NXT: What is TargetRecruit (“TR”)?
TR is a workforce management platform, which streamlines the recruiting cycle from front to back office. Typically, companies hire directly through their HR department, or through a staffing firm, or via a managed service provider (“MSP”) that helps manage hiring vendors and staffing firms. Our platform caters to all 3 approaches.
Over the years, we have evolved from recruiting to a complete talent management solution. Clients can use TR to manage recruiting, on-boarding, billing, vendor management, credentialing, employee productivity and much more. Our product is built on a leading CRM platform so it can help companies with sales, marketing, candidate relationship management – all of which have become a key part of the recruitment process.
This way, our clients can bring all their talent management operations into one system.
NXT: How did you start the company?
Back in the mid-2000’s, I was working as a chief technical architect for a company that was acquired. They let me go as part of the acquisition, but then they called me back a month later to join them again. At that point though, I was expecting a child and had made up my mind to do something on my own. I decided to start a consulting company (Avankia) and work with them on a part-time basis while focusing on expanding my company, which worked out great.
As their needs grew, they turned to me for help. I evolved organically from an independent consultant to an IT staffing firm and on-boarded consultants for many clients.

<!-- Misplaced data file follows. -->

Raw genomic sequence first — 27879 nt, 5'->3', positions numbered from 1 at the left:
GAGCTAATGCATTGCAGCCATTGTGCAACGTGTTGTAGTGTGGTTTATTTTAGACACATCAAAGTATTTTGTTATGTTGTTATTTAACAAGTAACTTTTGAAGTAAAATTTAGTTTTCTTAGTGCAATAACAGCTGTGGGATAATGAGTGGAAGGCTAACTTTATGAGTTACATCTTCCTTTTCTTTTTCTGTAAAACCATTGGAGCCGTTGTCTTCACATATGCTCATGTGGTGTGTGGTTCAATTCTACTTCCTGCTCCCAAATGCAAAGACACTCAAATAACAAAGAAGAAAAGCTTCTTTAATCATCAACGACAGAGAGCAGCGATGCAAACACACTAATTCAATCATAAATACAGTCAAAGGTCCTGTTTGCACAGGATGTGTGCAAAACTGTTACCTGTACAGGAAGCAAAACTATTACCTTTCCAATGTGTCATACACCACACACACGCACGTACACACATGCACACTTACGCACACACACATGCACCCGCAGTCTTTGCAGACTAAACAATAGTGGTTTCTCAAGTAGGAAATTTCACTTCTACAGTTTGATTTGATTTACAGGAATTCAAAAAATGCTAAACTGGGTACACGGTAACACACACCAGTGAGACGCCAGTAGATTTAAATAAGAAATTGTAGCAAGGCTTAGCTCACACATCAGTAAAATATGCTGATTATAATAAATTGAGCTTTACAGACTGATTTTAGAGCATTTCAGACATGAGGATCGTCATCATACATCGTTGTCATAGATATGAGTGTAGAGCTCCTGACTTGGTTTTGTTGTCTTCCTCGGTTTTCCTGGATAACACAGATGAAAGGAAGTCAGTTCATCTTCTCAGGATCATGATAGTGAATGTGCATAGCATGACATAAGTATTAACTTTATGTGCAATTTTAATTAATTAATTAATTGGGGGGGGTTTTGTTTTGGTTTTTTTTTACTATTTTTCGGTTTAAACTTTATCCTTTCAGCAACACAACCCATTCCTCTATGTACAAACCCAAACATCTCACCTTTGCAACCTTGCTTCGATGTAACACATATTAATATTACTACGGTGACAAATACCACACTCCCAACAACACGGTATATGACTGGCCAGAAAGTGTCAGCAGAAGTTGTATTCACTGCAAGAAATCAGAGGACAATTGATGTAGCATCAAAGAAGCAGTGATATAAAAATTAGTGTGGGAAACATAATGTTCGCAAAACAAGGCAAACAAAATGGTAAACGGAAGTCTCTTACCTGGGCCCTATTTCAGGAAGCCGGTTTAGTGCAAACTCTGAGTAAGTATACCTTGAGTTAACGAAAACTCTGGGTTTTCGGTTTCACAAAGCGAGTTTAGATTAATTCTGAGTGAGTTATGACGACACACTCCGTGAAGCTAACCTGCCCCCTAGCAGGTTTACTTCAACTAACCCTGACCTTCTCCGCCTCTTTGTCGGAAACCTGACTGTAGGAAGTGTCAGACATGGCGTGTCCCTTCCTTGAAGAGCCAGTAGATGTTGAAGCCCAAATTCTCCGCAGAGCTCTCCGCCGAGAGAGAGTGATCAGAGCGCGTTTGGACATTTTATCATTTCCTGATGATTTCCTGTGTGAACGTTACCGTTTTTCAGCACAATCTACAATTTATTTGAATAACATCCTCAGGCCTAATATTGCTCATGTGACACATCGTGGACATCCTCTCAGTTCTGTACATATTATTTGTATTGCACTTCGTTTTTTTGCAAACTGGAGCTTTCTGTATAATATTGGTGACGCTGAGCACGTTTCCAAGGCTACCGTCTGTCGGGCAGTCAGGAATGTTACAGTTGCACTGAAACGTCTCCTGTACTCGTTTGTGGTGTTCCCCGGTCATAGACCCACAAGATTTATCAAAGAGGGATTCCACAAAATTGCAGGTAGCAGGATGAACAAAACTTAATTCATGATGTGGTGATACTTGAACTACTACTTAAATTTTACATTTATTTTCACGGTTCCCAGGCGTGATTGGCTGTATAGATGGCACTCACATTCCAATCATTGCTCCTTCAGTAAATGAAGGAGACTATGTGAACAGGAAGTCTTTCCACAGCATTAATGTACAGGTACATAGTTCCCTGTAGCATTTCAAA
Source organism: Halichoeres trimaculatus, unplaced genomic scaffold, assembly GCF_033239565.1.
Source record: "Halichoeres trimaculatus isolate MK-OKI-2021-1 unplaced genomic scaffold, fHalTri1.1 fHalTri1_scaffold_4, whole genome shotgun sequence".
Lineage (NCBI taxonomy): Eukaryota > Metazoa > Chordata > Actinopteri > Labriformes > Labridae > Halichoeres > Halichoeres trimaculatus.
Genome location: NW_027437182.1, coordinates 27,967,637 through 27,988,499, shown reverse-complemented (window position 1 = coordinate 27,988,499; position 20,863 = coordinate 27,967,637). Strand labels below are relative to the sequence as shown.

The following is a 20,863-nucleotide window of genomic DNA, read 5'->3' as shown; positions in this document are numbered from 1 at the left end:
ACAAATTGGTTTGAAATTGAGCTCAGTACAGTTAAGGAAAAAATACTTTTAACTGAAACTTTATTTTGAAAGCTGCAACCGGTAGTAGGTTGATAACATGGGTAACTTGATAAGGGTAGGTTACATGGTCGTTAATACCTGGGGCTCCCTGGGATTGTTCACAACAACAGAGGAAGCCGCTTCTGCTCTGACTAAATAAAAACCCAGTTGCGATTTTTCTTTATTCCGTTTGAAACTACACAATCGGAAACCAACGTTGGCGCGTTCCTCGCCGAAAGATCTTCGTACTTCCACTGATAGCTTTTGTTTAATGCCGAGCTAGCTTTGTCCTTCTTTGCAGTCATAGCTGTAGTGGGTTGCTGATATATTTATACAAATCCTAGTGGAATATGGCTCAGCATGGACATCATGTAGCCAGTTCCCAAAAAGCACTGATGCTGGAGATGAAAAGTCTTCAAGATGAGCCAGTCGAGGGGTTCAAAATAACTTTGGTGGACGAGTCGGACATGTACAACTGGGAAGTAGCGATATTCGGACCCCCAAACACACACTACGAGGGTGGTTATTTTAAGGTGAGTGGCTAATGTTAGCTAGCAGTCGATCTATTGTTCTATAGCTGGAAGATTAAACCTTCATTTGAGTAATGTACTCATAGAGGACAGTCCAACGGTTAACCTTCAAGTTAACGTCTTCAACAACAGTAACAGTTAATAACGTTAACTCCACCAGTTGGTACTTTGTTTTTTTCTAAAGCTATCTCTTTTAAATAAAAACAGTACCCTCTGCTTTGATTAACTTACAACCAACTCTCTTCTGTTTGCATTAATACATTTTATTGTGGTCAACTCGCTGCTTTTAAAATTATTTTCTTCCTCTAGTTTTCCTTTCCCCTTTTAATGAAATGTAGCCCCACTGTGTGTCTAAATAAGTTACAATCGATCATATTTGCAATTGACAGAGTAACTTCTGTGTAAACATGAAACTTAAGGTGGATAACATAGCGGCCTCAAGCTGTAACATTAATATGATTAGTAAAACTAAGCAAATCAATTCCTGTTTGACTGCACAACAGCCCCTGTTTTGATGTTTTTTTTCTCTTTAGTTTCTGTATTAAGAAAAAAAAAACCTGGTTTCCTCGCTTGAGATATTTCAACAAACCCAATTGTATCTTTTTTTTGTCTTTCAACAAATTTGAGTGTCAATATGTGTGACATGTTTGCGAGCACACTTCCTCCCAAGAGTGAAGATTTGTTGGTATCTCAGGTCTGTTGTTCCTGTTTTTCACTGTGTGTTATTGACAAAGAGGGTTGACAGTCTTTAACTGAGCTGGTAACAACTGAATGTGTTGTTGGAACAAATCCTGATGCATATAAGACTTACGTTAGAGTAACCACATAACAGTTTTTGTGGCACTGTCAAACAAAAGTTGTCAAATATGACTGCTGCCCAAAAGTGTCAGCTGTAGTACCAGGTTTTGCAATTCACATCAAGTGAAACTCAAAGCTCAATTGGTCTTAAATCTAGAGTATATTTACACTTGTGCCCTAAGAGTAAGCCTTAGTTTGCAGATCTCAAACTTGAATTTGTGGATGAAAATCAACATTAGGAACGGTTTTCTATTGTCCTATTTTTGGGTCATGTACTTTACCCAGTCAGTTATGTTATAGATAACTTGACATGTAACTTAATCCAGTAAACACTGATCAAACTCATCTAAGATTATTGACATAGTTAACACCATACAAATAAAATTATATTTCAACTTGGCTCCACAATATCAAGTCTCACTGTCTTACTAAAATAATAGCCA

While doing that, we came across the Salesforce platform and immediately fell in love with it. We decided to specialize in it and became their consulting and implementation partner.
Next, we realized the Salesforce partnership had a lot of expansion potential and that we could build products on top of that platform. The final step of our evolution was to turn into a product company, building products like TargetRecruit and DBSync.
That’s our 15-year journey. From consulting, IT staffing, services provider, and finally to a product company.
NXT: It seems that the Salesforce platform has played a big role in your company… can you elaborate on that relationship?
In 2007, we became one of the first 10 companies to be incubated by Salesforce. When the Salesforce platform was launched, we ideated building products over the platform (that was the niche that we defined for ourselves) and also decided to specialize in its implementation. The incubator gave us a great environment that helped us with transitioning from a service to a product company. We had to learn and manage product architecture, go-to-market strategy… how to BE a product company.
So, TR was launched out of that program in 2008.
We were one of the first implementation partners of Salesforce in the state of TN. We were one of the first few companies to put our product on Salesforce’s AppExchange– the iTunes of business apps.
NXT: And once you developed TR, how did you start getting clients?
What’s great about developing for the salesforce platform is that they have an app marketplace called the AppExchange, where companies go and look for solutions, and then they reach out to the vendors.
So as soon as we put it on the AppExchange we started getting a good number of inbound leads. We’ve been so lucky to be early and be part of an ecosystem so we’ve never actually had a challenge with sales & marketing.
NXT: As you’ve matured, do you look more into outbound?
We still get a good amount of leads from AppExchange but our efforts indeed have expanded towards warm introductions, content marketing, digital tactics, outbound, etc. In the last few years, we have been able to stabilize these channels for our business.
NXT: What works best for outbound?
The best way to grow is of course through customer referrals and introductions but you’re not always that lucky.
The next-best thing is warm introductions through the Salesforce Account Executives.
Then it’s working with referral partners and resellers.